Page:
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By John Biggs
October 1, 2018
The term “artificial intelligence” means a lot of different things to people. Understandable, since it’s so difficult to confine its definition to a single example as AI can take many different forms. Even in construction, artificial intelligence applications range from a formless networked virtual computer-dwelling brain that crunches mountains of data, to an array of data-collecting sensors, to real-live physical robots autonomously laying bricks.
It’s still early to predict how AI will affect the industry long term. However, its impact on the industry is already undeniable. Many firms are already finding a range of uses for artificial intelligence. The ultimate aim for AI in construction is a more efficient, safer job site where human workers’ lives are made easier and companies can assess and meet the needs of its labor force more intelligently.
AI: The Next Frontier
A recent McKinsey study called artificial intelligence “construction technology’s next frontier.” It claimed that in spite of the relatively slow mainstream rollout so far, the potential future for the technology in the space was significant enough that construction and engineering firms ignore its emergence at their peril.
“These advances will be seen in the mid- to long-term, but to play a role in future ecosystems—and to compete with incoming market entrants—E&C will need to catch up in its adoption of AI applications and techniques. We predict this effort will lead to the allocation of more resources to build the necessary capabilities, and to AI playing a more significant role in construction in the coming years,” the report reads.
For now, the most common uses for AI in construction center around scheduling and risk mitigation, things like worker injury prevention and predictive equipment maintenance. For example, artificial intelligence can be combined with the internet of things sensors, which monitor all onboard systems on a fleet of construction vehicles. The sensors ensure everything works within the range of normal and healthy operation. They automatically alert supervisors of potential concerns before they become major problems that could sideline a piece of equipment, costing the company money and time.
Despite major improvements in worker safety over the last half-century, construction remains one of the most dangerous professions in the world. Physical injuries like falls or being struck by heavy objects or machinery are only part of the risk; physical ailments like heat exhaustion are equally real concerns. Artificial intelligence is being relied on to keep workers safe from training to fieldwork. From smart helmets and vests that measure biometric data, for instance body temperature and heart rate, to intelligent image recognition technology that monitors construction sites and trains itself to detect unsafe worker behavior. AI can also be found in construction training programs—realistically simulating real-world safety scenarios and guiding workers through them from the safety of a classroom.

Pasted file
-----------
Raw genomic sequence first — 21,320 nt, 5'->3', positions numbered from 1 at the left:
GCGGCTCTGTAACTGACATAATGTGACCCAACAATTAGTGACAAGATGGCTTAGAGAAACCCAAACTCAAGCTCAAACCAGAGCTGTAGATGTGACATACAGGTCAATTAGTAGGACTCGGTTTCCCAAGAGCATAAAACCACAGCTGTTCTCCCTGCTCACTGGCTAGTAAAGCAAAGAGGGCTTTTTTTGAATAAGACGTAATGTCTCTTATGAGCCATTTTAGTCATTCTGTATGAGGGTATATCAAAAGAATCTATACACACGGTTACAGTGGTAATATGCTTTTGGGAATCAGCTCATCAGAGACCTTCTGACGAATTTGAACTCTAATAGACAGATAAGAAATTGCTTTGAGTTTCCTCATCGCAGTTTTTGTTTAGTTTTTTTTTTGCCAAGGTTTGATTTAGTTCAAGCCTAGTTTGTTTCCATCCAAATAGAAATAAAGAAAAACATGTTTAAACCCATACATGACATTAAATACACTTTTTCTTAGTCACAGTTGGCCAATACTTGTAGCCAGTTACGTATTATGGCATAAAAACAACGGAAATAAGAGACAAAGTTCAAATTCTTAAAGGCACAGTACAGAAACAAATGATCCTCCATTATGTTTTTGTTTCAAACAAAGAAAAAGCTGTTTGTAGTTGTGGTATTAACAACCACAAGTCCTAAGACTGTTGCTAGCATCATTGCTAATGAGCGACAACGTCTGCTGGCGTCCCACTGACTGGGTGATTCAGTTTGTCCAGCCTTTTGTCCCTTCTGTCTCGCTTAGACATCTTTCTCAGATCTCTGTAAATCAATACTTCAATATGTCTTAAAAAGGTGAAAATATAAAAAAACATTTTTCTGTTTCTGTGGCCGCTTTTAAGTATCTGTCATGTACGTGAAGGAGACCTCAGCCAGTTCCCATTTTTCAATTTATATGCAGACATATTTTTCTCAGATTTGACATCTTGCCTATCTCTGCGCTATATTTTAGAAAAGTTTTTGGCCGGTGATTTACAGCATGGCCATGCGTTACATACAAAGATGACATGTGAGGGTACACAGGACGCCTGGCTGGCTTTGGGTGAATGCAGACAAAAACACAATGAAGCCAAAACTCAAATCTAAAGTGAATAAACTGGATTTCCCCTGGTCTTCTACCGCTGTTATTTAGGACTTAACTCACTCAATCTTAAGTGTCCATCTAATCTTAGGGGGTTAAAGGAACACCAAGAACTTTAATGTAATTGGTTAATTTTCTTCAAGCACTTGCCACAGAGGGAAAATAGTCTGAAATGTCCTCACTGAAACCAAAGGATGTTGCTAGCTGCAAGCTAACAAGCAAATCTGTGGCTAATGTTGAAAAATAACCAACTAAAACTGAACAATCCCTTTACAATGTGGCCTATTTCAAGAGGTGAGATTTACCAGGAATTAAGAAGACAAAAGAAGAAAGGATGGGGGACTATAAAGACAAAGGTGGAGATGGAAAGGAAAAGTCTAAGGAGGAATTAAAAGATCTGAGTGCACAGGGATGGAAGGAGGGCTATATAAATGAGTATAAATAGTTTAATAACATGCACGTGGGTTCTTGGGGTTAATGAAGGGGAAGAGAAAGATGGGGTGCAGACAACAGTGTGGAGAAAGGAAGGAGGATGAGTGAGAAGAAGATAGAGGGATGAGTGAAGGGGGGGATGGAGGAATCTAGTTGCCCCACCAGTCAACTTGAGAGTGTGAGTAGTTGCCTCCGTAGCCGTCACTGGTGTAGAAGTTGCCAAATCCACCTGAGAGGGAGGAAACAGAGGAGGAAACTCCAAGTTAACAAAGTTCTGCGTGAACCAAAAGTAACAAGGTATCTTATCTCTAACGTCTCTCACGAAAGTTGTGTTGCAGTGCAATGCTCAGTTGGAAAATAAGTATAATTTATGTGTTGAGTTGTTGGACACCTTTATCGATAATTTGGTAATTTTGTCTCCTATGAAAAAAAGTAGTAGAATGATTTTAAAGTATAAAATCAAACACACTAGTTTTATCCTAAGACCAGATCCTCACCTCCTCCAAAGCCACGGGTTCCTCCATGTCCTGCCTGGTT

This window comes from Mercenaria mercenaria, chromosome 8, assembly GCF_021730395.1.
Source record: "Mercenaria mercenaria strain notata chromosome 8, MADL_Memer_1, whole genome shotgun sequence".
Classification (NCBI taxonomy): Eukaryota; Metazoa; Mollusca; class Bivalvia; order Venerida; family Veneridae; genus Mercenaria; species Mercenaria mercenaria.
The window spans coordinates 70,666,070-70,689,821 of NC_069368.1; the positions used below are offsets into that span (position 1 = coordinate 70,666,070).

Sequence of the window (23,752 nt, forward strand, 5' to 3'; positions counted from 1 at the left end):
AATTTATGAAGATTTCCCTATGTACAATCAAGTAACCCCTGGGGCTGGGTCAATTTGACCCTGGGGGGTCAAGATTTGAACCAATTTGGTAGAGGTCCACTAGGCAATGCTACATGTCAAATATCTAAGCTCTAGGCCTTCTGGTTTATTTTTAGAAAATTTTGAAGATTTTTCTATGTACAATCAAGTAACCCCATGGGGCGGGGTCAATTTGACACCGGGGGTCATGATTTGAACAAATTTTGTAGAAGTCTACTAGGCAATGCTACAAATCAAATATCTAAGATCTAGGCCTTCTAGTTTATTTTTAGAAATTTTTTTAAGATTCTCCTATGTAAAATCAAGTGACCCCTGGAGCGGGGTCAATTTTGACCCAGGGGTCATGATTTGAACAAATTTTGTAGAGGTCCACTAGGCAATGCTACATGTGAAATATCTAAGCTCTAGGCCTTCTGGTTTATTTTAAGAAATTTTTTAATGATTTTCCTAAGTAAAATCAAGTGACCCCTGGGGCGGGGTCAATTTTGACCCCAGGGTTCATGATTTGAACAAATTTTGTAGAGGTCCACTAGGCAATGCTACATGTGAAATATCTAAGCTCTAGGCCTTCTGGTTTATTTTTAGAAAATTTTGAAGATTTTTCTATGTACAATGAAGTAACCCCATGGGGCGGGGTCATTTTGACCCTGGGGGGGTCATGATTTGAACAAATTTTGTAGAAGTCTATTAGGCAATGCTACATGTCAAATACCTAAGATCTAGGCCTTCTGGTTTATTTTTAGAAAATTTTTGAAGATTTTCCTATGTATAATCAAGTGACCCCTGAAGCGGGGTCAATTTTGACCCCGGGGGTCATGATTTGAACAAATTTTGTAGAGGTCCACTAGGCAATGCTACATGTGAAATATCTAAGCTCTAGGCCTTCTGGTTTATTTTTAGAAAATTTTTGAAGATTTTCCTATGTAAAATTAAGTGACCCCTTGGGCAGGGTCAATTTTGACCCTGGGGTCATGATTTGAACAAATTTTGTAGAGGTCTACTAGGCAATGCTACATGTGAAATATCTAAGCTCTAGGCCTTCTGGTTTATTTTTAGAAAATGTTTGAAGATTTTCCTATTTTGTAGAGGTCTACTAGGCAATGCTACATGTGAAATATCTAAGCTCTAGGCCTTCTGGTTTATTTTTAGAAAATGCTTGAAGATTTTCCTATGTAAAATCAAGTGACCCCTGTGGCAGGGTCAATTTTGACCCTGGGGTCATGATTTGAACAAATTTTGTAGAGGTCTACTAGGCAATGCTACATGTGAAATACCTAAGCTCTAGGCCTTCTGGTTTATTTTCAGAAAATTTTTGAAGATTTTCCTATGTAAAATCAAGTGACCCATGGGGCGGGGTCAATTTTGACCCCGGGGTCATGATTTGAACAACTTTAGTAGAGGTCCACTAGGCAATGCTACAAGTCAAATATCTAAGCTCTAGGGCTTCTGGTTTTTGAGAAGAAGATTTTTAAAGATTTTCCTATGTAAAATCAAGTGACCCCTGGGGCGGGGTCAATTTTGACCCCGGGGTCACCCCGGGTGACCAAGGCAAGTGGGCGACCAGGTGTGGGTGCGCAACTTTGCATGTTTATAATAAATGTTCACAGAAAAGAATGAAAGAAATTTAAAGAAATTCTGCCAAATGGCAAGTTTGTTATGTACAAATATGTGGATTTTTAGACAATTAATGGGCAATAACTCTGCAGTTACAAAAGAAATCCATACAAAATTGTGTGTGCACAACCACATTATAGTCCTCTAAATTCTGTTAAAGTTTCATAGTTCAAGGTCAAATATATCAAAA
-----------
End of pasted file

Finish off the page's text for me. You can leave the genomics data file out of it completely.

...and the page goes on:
Tackling Labor Shortage through AI
In order for AI to take root in construction, it has to address the industry's most fundamental problems. The shrinking workforce and ongoing talent crisis represent a real threat for construction, so retaining talent is more important than ever. Using gathered data and machine learning algorithms, AI can draw all kinds of inferences about an existing workforce or a pool of potential hires. According to McKinsey, it can identify potential leaders, predict attrition rates, or identify employees in danger of leaving. Companies being able to make data-driven hiring decisions will help ensure they’re attracting the best talent and ascertain their employees are happy and engaged.
The longer an artificial intelligence system gathers data, the more effective it becomes. With a data-analyzing artificial intelligence system in place, each step of every completed project becomes countless points of data. The data is then devoured by machine-learning algorithms to learn from mistakes and devise potential outcomes after running millions of scenarios. That means companies who currently run their data through AI analytics solutions are already actively building out a more robust data set than companies who have yet to take the plunge.
Harvard Business Review reported that 60 percent of companies see their future success as dependent on successfully implementing the technology, and another 36 percent said their organizations were in some stage of deploying machine-learning technology, as reported by ForConstructionPros. As the fear of the unknown around AI subsides, more construction companies will reap the benefits of this transformative technology.
If you liked this article, here are a few eBooks and webinars you may enjoy:
Adapt Before You Fail: Embracing Technology in a Face to Face Industry
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Technology Chargeback in the Construction Industry
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